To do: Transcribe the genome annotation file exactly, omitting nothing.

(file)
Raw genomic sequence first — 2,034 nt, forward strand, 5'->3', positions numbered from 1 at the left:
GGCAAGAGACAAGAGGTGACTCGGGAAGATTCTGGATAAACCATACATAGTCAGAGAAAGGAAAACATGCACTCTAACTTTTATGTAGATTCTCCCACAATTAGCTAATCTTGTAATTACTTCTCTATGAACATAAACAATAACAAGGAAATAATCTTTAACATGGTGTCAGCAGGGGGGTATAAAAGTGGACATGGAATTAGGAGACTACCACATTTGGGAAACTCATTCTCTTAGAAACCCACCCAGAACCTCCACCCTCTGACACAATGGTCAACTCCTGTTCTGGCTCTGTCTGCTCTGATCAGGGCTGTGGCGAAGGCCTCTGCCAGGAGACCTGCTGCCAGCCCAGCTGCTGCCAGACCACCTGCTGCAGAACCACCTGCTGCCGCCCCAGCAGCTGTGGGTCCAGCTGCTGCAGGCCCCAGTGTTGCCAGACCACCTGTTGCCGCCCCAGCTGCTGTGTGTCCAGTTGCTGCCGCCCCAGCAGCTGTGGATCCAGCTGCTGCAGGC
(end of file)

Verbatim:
Raw genomic sequence first — 2,034 nt, forward strand, 5'->3', positions numbered from 1 at the left:
GGCAAGAGACAAGAGGTGACTCGGGAAGATTCTGGATAAACCATACATAGTCAGAGAAAGGAAAACATGCACTCTAACTTTTATGTAGATTCTCCCACAATTAGCTAATCTTGTAATTACTTCTCTATGAACATAAACAATAACAAGGAAATAATCTTTAACATGGTGTCAGCAGGGGGGTATAAAAGTGGACATGGAATTAGGAGACTACCACATTTGGGAAACTCATTCTCTTAGAAACCCACCCAGAACCTCCACCCTCTGACACAATGGTCAACTCCTGTTCTGGCTCTGTCTGCTCTGATCAGGGCTGTGGCGAAGGCCTCTGCCAGGAGACCTGCTGCCAGCCCAGCTGCTGCCAGACCACCTGCTGCAGAACCACCTGCTGCCGCCCCAGCAGCTGTGGGTCCAGCTGCTGCAGGCCCCAGTGTTGCCAGACCACCTGTTGCCGCCCCAGCTGCTGTGTGTCCAGTTGCTGCCGCCCCAGCAGCTGTGGATCCAGCTGCTGCAGGC